Winner: Trek Slash
To win Mtbr enduro bike of the year honors, you have to do something a little different and separate yourself from this very crowded field. Trek did just that with this newest Slash 29er that sports 150mm of rear travel. Focused on going fast and winning races, Trek made some hard choices by not trying to meet all demands. They determined that it had to be carbon and had to have 29er wheels to put forward their best effort in the category.
It is stiff, rivaling Trek’s Session downhill bike in many measures. The key to the Slash’s lateral rigidity is a huge carbon downtube that does not bend or contort to meet the head tube. Instead it goes in a straight line with no size reduction, producing the strongest and lightest bond possible. But the fork can hit the downtube in this configuration, so Trek developed two key technologies in the headset and on the downtube to avoid any damage to fork and frame.
Geometry is aggressive, with a 65.6-degree head angle, which is very slack for a 29er. The 1187mm wheelbase for a medium bike almost matches the Trek Session, and the 434mm chainstays are short for a bike with 150mm travel that allows 2.6″ tires. The bottom bracket, which sits at 13.5”, is low but not too low to pedal through rocky descents.
We rode this bike at the Whistler Bike Park and truly felt on top of the world. No other bike we’ve tried combined confidence-inspiring descending with agility and pedaling prowess. This truly is a big bike for big terrain — down and up.
The top end 9.9 model is perched at $8000, and the 9.8 version is at $5000. We particularly love the 9.8 with its carbon frame, RockShox Lyric fork, Super Deluxe rear shock. SRAM X1 drivetrain, and well designed Bontrager wheels and dropper post.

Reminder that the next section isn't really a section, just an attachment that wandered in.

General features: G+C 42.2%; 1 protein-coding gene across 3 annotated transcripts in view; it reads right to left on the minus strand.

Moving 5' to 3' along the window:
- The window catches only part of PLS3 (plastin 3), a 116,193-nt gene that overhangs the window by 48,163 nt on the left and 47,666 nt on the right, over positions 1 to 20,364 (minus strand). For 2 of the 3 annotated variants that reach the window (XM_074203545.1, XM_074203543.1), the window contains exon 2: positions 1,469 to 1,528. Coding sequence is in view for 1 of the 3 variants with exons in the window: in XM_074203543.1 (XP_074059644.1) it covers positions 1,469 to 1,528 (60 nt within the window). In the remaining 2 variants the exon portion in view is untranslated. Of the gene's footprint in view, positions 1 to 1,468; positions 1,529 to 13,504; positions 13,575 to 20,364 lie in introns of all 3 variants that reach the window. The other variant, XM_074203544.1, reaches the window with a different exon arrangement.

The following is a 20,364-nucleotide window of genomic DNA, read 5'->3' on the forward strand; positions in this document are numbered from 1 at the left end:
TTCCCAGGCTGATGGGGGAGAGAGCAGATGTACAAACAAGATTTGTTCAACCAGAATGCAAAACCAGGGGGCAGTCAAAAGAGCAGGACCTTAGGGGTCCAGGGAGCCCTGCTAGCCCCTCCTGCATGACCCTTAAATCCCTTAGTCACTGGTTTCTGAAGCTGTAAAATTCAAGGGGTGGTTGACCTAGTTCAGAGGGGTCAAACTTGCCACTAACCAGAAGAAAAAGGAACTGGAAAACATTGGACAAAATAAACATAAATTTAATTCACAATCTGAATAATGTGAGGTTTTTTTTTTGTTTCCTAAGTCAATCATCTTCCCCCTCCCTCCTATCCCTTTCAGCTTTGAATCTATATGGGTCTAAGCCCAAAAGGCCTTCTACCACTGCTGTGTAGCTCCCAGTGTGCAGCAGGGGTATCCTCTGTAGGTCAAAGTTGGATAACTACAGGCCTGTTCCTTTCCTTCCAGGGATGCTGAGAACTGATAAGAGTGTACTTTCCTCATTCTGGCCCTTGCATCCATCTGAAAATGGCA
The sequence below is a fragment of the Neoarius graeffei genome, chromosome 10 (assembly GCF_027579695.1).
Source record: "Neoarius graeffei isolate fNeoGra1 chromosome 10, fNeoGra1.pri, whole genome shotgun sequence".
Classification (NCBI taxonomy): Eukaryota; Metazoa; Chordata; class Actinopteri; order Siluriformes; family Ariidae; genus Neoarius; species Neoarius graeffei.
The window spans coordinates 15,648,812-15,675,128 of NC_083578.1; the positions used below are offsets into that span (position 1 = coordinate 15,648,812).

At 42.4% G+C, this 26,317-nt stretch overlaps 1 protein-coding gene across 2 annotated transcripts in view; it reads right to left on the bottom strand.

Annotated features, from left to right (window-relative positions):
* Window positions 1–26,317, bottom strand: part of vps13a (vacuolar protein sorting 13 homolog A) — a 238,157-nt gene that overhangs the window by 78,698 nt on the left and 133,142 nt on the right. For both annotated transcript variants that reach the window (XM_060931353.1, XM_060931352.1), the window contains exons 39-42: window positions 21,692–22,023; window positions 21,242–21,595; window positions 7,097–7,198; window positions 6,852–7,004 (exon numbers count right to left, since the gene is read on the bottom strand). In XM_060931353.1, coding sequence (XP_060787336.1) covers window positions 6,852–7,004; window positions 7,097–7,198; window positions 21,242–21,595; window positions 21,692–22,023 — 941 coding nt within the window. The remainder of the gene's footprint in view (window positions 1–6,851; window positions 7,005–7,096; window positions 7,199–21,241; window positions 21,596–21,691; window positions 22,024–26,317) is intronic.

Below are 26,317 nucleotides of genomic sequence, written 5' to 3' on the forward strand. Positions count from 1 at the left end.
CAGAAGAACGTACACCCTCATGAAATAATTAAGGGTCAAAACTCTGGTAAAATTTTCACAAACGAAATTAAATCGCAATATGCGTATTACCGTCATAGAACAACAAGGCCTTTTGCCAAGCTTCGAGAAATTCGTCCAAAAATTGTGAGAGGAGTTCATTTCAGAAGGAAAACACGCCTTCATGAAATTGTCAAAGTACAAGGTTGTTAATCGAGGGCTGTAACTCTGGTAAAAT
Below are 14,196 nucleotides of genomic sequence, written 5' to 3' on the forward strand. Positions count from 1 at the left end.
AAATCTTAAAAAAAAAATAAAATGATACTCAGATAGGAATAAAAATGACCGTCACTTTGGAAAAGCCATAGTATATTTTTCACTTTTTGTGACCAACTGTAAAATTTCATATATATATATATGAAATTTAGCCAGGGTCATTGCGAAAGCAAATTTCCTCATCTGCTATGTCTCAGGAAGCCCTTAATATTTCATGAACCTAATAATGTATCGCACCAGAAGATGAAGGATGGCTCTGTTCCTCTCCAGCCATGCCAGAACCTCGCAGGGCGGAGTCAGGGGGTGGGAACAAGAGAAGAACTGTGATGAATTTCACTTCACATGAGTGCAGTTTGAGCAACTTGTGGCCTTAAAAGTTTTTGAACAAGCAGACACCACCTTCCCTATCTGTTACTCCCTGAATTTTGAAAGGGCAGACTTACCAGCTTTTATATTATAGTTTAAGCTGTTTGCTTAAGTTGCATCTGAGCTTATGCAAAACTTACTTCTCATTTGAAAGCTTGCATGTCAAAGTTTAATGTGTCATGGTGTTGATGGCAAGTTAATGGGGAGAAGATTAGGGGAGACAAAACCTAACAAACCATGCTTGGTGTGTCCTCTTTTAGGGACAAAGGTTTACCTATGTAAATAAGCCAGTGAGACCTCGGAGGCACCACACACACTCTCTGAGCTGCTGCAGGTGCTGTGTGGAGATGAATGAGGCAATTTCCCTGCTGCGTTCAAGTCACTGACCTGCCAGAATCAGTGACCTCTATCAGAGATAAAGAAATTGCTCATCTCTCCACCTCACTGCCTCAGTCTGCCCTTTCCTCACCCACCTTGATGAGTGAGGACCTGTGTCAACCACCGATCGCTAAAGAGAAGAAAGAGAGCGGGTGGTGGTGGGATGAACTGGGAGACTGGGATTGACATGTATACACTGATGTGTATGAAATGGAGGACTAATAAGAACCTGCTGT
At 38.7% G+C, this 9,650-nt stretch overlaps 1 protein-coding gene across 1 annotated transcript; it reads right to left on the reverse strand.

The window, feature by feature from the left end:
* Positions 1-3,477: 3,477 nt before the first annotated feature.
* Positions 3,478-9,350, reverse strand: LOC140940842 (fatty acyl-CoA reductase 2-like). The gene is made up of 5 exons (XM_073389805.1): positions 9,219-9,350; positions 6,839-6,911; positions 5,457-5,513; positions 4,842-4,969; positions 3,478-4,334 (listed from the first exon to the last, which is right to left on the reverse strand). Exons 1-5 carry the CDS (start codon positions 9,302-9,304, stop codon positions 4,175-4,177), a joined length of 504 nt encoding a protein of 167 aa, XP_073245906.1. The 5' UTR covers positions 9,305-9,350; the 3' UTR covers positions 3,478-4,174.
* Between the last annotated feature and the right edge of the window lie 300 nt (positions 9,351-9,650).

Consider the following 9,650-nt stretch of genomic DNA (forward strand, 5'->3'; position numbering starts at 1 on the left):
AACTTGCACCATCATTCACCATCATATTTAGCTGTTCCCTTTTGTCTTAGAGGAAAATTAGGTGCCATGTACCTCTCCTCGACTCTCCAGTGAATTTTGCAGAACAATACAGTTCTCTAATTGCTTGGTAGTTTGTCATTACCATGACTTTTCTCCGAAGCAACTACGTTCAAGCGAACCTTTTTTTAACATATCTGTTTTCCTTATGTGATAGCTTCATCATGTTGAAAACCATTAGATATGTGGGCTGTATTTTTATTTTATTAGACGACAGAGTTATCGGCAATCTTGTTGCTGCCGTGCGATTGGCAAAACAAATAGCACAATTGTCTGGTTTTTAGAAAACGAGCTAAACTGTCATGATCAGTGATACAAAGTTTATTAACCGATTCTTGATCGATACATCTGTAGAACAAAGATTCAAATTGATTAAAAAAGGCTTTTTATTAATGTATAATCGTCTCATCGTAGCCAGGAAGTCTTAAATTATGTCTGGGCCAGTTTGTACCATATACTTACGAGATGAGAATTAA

Runner Up: Evil Insurgent
Among Mtbr’s 100-plus forums, one jumped up 10-fold in traffic the last couple years, the Evil Bikes forum. Most of this surge can be attributed to a new crop of bikes including the Insurgent. This new 27.5 fun machine is the follow-up to the beloved 26-inch Uprising. Like its predecessor, rear suspension duties are performed by Dave Weagle’s Delta System. This modified single pivot design has a dual-leverage rate curve and allows the geometry to be adjusted via flip chips in the linkage. Head angle is a devastatingly slack 65.6 degrees — or 64.8 in slack mode. And it all works incredibly well with revolutionary geometry that descends and climbs with superb efficiency. The full carbon frame is available in S, M, L and XL. A frame with shock will set you back $2,800, while complete bikes start at $5,300.
Honorable Mention Part I: Specialized Enduro
The Enduro is a special bike indeed, with its chameleon-like 29er, 27.5, and plus versions. We’re also enamored with Specialized’s 2.5” Butcher tires, which help make a great bike even better. Price for a blinged out S-Works version is $8500, but the Comp model with 1×11 and dropper post checks in at reasonable $3200.
Honorable Mention Part II: Yeti SB6c
This bike has a cult-like following and with good reason. It pedals and descends with conviction. Plus it is quite a looker, with beautiful lines topped off with Yeti’s signature color. And if further testimony was needed, team rider Richie Rude took on the world’s best and won his second straight Enduro World Series title aboard this capable steed. Price is $4800 for the Shimano XT/SLX mix, and $10,600 for the loaded SRAM Eagle spec version.
This post is part of the Mtbr Best of 2016 awards series. You can see all this year’s announced winners here.